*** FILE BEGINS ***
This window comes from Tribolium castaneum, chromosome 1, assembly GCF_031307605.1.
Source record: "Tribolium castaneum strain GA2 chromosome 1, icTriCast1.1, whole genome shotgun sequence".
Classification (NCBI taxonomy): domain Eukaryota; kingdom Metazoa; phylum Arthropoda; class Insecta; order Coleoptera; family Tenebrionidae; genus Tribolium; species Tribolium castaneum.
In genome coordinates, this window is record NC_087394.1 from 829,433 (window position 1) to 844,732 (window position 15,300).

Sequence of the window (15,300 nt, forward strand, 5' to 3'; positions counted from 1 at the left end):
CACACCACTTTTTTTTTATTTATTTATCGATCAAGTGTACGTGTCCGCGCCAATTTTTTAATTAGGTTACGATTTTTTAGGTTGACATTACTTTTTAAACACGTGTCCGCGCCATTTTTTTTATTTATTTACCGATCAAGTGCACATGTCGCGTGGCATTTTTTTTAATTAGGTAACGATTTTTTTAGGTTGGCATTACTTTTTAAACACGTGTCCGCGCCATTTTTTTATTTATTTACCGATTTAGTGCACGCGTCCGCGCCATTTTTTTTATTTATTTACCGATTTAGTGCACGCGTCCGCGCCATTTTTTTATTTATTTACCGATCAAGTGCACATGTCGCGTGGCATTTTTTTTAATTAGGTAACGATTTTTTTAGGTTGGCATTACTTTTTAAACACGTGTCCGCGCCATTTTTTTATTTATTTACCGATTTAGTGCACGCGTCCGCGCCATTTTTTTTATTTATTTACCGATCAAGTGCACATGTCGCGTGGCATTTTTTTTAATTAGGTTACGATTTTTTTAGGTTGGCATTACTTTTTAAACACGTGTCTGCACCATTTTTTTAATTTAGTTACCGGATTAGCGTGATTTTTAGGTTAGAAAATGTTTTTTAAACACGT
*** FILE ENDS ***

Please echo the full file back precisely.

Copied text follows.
This window comes from Tribolium castaneum, chromosome 1, assembly GCF_031307605.1.
Source record: "Tribolium castaneum strain GA2 chromosome 1, icTriCast1.1, whole genome shotgun sequence".
Classification (NCBI taxonomy): domain Eukaryota; kingdom Metazoa; phylum Arthropoda; class Insecta; order Coleoptera; family Tenebrionidae; genus Tribolium; species Tribolium castaneum.
In genome coordinates, this window is record NC_087394.1 from 829,433 (window position 1) to 844,732 (window position 15,300).

Sequence of the window (15,300 nt, forward strand, 5' to 3'; positions counted from 1 at the left end):
CACACCACTTTTTTTTTATTTATTTATCGATCAAGTGTACGTGTCCGCGCCAATTTTTTAATTAGGTTACGATTTTTTAGGTTGACATTACTTTTTAAACACGTGTCCGCGCCATTTTTTTTATTTATTTACCGATCAAGTGCACATGTCGCGTGGCATTTTTTTTAATTAGGTAACGATTTTTTTAGGTTGGCATTACTTTTTAAACACGTGTCCGCGCCATTTTTTTATTTATTTACCGATTTAGTGCACGCGTCCGCGCCATTTTTTTTATTTATTTACCGATTTAGTGCACGCGTCCGCGCCATTTTTTTATTTATTTACCGATCAAGTGCACATGTCGCGTGGCATTTTTTTTAATTAGGTAACGATTTTTTTAGGTTGGCATTACTTTTTAAACACGTGTCCGCGCCATTTTTTTATTTATTTACCGATTTAGTGCACGCGTCCGCGCCATTTTTTTTATTTATTTACCGATCAAGTGCACATGTCGCGTGGCATTTTTTTTAATTAGGTTACGATTTTTTTAGGTTGGCATTACTTTTTAAACACGTGTCTGCACCATTTTTTTAATTTAGTTACCGGATTAGCGTGATTTTTAGGTTAGAAAATGTTTTTTAAACACGT